His parents remember Dylan Hockley as such a happy child.
He was 6 and full of joy, his mother, Nicole Hockley, says.
She said he was always smiling and described his laugh as infectious. When his dad would return to their Newtown, Connecticut, home each day, Dylan would run to his father, Ian, saying,”Daddy!”
It’s been exactly a month since Dylan and his teacher, Anne Marie Murphy, and 24 other students and adults were killed by a lone gunman at Sandy Hook Elementary School.
As would be expected, coping has been hard.
“It’s a strange moment when you wake up in the morning and for that brief second everything is as it was,” she says. “And then you realize that nothing is ever as it was — and never will be again.”
A U.S. District judge ruled this week that a Texas school can put locator chips on its students — and expel those who don’t comply.
In the controversial ruling, District Judge Orlando Garcia said San Antonio Northside School District was within its rights to kick sophomore Andrea Hernandez out of Jay High School. The 15-year-old refused to wear the device, which has become mandatory since last fall for all students while on school property.
HLN wrote about the school district’s plans last summer, along with the blogosphere’s reaction to it, in which many viewed the new ID badges embedded with radio frequency identification (RFID) chips as an affront to privacy. School officials said the devices would help to keep tabs on troublesome students and help identify which students were cutting class and so on. There is also a financial incentive to use the devices: School revenue is reportedly determined in part by attendance rolls – something the ID badges are designed to track.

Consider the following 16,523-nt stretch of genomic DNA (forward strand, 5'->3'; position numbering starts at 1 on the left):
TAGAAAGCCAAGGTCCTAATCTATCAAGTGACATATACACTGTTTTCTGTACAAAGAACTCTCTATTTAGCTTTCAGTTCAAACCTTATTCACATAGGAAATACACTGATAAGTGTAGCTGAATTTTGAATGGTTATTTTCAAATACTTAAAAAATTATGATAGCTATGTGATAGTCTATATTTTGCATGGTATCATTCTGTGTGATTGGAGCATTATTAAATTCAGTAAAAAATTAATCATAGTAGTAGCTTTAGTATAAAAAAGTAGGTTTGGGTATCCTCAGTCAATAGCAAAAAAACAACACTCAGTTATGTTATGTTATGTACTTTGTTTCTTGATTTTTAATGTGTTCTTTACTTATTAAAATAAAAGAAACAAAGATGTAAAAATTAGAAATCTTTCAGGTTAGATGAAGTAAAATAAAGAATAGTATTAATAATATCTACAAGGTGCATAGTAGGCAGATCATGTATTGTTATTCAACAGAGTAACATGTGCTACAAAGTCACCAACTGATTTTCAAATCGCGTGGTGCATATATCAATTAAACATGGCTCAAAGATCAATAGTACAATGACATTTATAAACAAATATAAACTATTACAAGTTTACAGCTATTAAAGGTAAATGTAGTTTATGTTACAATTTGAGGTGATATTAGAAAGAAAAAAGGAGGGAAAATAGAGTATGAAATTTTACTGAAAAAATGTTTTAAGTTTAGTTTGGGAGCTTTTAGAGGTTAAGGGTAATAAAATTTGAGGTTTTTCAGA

A 12-year-old was found responsible for the second-degree murder of his father, a regional director of a neo-Nazi organization, a judge ruled Monday.
The “responsible” verdict is the juvenile court equivalent of guilty.
Riverside Superior Court Judge Jean Leonard acknowledged the boy’s “long history of abuse and neglect.” The case was heard without a jury.
Leonard agreed with a psychologist who testified during trial that for the boy, “the potential for violence could have been predicted” based on prenatal substance abuse by the mother, domestic violence between parents and the father’s neo-Nazi philosophy.
They came from all over, police say, and at least one carried condoms in his pocket.
A middle school teacher, a tourist visiting from Turkey, college students, a businessman from North Carolina. All of them were arrested in a week-long law enforcement operation, which ended Monday, that targeted men seeking sex with children.
About 16 Florida law enforcement agencies came together to create the ruse that the suspects were chatting online with children or parents offering up their kids for sex.
The men drove down to a pristine home in the city of Oviedo, about 19 miles from Orlando.
Footage released by authorities captured their surprise as their illicit date turned into a rough tackle by a posse of officers.
The black and white footage shows officers slamming the men against the wall of the home before cuffing them. At least one man led police on a brief footchase in the front yard before they took him down.
One of the men, authorities said, was a Florida high school English teacher who arrived at the decoy home with condoms in his pocket planning to have sex with a 14-year-old girl.